Year-end review for your property investments

While you should always keep an eye on developments in property markets it is vital that you carry out an end of year review of your property investments. To do this you must review performance and valuations with no emotion and no bias towards any particular assets. You need to be honest in your review and ensure that you carry out any required changes. So, what should the year-end review for your property investments entail?

Short, medium and long-term performance

It is very dangerous to look at a short period to get an impression of the long-term potential for your property assets. You also need to take into account the medium and long-term performance as well as the prospects for the future. Even though many property investors will have an array of assets they have held since “day one” this does not mean you should hold them forever and a day. This is where you need to remember that trends change and what looked good value in years gone by may not be as good value in the future.

This is an opportune time to mention that all performance figures should be relative to the property market, economies and perhaps stock markets to give you a benchmark. If the local property market in which you are invested fell by 20% but your assets only fell by 10% then in reality you have outperformed by 10% in real terms. This is something which many people fail to appreciate.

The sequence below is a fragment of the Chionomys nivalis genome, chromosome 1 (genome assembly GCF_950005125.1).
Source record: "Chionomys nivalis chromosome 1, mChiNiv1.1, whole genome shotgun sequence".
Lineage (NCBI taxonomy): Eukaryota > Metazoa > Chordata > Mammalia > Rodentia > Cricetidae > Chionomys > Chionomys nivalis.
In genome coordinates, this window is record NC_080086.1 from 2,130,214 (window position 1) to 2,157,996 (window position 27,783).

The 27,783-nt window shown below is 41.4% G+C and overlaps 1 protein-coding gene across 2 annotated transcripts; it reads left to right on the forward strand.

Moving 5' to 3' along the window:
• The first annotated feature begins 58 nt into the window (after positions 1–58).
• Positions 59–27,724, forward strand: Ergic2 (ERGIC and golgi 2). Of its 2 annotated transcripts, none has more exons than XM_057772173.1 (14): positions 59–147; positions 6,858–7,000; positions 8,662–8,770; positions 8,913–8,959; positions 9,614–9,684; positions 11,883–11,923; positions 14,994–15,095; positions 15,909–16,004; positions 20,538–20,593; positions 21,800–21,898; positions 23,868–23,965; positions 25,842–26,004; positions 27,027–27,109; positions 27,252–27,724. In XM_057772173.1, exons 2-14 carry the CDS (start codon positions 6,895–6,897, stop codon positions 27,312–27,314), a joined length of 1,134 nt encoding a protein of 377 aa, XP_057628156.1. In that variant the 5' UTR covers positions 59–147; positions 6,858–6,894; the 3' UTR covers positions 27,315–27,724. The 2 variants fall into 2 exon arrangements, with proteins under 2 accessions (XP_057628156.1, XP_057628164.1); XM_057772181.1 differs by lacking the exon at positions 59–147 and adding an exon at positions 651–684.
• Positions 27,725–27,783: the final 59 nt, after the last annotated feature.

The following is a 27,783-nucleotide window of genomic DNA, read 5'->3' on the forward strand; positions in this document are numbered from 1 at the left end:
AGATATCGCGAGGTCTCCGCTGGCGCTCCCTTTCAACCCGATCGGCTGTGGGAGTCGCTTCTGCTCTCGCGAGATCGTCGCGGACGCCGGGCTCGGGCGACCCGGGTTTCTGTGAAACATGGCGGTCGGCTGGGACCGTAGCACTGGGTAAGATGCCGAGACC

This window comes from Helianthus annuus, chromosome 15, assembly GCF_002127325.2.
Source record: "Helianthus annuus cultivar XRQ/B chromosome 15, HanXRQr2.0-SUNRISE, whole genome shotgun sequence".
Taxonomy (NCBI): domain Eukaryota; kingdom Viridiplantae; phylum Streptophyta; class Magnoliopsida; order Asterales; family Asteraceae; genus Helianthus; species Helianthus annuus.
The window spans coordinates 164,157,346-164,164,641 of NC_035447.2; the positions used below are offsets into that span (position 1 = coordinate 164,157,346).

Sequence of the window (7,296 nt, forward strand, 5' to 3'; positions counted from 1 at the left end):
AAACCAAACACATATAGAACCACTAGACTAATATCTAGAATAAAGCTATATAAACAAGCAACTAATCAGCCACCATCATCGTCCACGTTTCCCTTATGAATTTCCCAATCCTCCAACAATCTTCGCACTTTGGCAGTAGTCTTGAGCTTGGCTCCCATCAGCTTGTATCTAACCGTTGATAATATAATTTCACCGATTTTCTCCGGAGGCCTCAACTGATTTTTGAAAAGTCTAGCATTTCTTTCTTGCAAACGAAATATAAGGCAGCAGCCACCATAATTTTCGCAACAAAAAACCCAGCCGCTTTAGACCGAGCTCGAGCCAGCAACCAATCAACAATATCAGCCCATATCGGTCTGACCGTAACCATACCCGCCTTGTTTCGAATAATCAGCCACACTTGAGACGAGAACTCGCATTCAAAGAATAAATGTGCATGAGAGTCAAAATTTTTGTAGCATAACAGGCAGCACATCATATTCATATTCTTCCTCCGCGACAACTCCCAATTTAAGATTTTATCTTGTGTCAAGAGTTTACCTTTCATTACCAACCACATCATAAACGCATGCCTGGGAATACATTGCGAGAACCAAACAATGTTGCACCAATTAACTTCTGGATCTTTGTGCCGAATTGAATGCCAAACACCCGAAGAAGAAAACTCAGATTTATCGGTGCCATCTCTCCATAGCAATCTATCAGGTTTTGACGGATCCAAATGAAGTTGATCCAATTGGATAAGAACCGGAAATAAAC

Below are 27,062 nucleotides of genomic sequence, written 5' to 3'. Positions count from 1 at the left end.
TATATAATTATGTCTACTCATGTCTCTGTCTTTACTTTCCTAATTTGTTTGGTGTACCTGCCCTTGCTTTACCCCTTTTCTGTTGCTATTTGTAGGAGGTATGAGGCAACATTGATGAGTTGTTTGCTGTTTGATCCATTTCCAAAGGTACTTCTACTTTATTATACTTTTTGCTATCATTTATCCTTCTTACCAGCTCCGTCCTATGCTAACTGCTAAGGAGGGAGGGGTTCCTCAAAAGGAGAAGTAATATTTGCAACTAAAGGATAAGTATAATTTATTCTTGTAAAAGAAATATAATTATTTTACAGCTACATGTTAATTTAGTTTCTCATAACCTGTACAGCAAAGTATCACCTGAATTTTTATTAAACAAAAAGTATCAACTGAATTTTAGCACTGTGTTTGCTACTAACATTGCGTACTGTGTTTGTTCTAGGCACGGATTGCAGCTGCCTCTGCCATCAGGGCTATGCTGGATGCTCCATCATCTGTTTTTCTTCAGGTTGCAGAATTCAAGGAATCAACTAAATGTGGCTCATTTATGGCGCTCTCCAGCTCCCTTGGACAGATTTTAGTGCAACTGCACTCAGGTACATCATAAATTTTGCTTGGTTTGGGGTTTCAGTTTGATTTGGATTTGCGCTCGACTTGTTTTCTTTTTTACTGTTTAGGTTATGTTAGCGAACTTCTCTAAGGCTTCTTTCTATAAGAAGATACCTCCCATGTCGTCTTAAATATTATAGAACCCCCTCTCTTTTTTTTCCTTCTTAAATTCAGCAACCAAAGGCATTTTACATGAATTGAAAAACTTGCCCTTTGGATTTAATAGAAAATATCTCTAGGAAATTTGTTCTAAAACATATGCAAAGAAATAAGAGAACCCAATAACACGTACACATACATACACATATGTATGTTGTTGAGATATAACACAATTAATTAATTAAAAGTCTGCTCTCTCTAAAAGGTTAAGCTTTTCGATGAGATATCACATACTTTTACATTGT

Looking to the future of your property investments

There are many different ways to approach the future structure of your property investments. Some people take a top-down approach where they look at the worldwide economy, individual country economies, regional economies and then regional property markets. This can be time-consuming but if you find a situation where connected economies are set to do very well then this will be reflected by regional property market performance. However, this is not the only way to identify potentially lucrative property markets of the future.

Some people tend to go for a bottom-line approach whereby they will look at local property markets and perhaps not take as much notice of economic data. There are special situations emerging each and every day around the world where there are potential bargains which you could liquidate in the short, medium and longer term for large gains. In reality it can be difficult to invest in property with any great belief unless you have confidence in the underlying and connected economies.

Plan of attack

Once you have reviewed the performance of your property assets, looked at options for the future and economic indicators, it is time to put together a plan of attack. There will be situations where there is nothing for you to do in the short term but there may be situations where there is significant restructuring required. This is where you need to put together your “plan of attack” and ensure that you follow through with your decisions.

When invested in property you will find it is very easy to take a profit but often very difficult to admit you made a mistake and take a loss. If a property is underperforming in the short, medium and longer term then perhaps those funds could be better invested elsewhere? Take emotion out of the situation, put together a short, medium and long-term plan of attack and do it. The property market is filled with investors who had great ideas, which made perfect sense, but failed to follow through with their plans. Many will tell you that their property performance suffered because of inactivity even though they had formulated a perfectly legitimate and sensible plan of attack.

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